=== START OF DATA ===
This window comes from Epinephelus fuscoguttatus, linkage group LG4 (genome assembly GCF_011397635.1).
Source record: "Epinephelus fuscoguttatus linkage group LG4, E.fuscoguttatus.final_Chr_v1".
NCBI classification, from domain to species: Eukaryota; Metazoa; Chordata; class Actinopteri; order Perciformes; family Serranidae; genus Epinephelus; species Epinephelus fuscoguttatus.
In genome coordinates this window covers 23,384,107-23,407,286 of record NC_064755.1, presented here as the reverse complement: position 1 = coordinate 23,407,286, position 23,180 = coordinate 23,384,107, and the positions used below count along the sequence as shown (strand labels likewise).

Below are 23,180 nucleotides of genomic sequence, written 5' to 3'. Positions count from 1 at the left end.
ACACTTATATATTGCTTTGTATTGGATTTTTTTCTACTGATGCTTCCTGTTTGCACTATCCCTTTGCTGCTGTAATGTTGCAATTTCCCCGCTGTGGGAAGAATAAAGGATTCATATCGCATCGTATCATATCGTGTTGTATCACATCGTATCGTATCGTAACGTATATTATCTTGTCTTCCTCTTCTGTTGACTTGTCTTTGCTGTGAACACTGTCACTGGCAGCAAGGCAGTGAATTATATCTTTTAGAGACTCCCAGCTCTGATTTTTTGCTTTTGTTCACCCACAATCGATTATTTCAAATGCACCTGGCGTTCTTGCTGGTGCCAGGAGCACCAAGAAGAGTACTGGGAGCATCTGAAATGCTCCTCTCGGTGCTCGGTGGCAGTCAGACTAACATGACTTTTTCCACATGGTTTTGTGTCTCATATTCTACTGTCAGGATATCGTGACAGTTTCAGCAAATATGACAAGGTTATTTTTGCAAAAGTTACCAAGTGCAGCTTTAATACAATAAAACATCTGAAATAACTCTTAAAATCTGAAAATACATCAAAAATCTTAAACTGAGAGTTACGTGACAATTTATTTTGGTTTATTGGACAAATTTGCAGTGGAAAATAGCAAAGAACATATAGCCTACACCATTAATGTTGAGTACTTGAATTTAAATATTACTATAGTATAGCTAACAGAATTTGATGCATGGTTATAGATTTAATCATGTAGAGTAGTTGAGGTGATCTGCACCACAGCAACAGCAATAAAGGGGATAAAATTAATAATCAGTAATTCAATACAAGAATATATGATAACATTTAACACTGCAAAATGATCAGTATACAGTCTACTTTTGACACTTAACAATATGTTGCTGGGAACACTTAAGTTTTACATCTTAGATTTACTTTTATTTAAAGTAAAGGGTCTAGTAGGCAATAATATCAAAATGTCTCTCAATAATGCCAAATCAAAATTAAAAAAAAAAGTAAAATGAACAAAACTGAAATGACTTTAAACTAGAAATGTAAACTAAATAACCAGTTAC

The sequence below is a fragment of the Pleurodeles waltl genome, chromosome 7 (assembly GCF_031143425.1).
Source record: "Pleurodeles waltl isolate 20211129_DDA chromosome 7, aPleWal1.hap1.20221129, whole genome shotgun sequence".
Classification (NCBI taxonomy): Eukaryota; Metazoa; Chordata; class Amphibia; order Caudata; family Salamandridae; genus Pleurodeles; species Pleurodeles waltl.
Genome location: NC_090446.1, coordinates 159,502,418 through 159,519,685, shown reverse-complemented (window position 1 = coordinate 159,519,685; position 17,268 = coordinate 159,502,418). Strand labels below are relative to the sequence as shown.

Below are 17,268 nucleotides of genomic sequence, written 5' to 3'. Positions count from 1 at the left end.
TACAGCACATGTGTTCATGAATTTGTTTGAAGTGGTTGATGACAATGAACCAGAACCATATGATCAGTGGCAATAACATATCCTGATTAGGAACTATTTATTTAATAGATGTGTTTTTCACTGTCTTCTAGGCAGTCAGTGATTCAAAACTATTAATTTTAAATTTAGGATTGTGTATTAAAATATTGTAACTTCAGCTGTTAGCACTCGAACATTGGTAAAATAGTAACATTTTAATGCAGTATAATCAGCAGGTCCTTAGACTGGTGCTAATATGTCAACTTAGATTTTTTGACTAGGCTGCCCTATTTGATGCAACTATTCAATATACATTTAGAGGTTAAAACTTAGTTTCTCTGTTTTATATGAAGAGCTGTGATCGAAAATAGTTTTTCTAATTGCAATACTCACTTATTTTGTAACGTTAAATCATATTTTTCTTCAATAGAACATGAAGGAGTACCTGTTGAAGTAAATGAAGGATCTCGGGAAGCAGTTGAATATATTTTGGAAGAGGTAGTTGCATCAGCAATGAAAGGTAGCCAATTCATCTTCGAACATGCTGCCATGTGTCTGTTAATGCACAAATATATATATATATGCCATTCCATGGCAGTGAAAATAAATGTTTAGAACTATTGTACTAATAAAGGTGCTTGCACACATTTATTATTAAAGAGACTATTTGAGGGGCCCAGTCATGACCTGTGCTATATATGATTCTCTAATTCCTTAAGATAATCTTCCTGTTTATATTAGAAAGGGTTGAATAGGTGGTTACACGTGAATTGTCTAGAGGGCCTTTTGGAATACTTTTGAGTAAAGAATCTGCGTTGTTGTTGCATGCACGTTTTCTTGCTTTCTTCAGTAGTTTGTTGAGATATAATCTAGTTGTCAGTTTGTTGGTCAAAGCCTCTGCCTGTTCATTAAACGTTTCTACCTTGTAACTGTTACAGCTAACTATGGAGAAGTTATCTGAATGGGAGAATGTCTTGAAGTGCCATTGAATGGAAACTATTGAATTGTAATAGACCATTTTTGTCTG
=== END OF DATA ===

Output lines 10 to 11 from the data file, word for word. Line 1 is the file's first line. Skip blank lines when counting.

Genome location: NC_090446.1, coordinates 159,502,418 through 159,519,685, shown reverse-complemented (window position 1 = coordinate 159,519,685; position 17,268 = coordinate 159,502,418). Strand labels below are relative to the sequence as shown.

Below are 17,268 nucleotides of genomic sequence, written 5' to 3'. Positions count from 1 at the left end.